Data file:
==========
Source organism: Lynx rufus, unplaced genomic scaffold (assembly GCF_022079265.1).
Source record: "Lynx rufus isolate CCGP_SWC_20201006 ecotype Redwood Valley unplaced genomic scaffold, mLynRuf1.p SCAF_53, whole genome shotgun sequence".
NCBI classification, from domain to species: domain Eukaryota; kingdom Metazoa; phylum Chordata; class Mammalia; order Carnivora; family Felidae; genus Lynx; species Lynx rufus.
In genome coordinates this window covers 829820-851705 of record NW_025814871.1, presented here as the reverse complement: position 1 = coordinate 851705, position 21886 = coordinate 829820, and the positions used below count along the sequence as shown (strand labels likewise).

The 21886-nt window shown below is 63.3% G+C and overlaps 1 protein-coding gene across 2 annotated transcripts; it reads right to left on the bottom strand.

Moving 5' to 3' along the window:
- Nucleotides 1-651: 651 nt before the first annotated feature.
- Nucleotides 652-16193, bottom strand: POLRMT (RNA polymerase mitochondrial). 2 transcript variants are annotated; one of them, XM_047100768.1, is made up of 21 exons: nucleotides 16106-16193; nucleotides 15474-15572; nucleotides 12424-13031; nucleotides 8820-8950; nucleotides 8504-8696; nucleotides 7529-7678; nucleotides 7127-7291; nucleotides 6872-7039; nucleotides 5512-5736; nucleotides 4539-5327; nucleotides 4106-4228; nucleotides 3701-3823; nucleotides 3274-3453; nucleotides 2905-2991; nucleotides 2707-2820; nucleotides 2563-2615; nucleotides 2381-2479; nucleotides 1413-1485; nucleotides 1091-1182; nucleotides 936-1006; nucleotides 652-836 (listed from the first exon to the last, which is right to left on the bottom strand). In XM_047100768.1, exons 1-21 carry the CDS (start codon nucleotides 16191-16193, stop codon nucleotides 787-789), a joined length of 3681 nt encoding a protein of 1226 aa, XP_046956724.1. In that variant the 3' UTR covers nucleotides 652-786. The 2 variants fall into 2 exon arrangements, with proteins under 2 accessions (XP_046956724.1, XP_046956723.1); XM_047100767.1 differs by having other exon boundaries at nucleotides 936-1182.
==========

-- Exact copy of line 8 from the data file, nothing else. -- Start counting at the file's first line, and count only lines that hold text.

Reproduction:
- Nucleotides 652-16193, bottom strand: POLRMT (RNA polymerase mitochondrial). 2 transcript variants are annotated; one of them, XM_047100768.1, is made up of 21 exons: nucleotides 16106-16193; nucleotides 15474-15572; nucleotides 12424-13031; nucleotides 8820-8950; nucleotides 8504-8696; nucleotides 7529-7678; nucleotides 7127-7291; nucleotides 6872-7039; nucleotides 5512-5736; nucleotides 4539-5327; nucleotides 4106-4228; nucleotides 3701-3823; nucleotides 3274-3453; nucleotides 2905-2991; nucleotides 2707-2820; nucleotides 2563-2615; nucleotides 2381-2479; nucleotides 1413-1485; nucleotides 1091-1182; nucleotides 936-1006; nucleotides 652-836 (listed from the first exon to the last, which is right to left on the bottom strand). In XM_047100768.1, exons 1-21 carry the CDS (start codon nucleotides 16191-16193, stop codon nucleotides 787-789), a joined length of 3681 nt encoding a protein of 1226 aa, XP_046956724.1. In that variant the 3' UTR covers nucleotides 652-786. The 2 variants fall into 2 exon arrangements, with proteins under 2 accessions (XP_046956724.1, XP_046956723.1); XM_047100767.1 differs by having other exon boundaries at nucleotides 936-1182.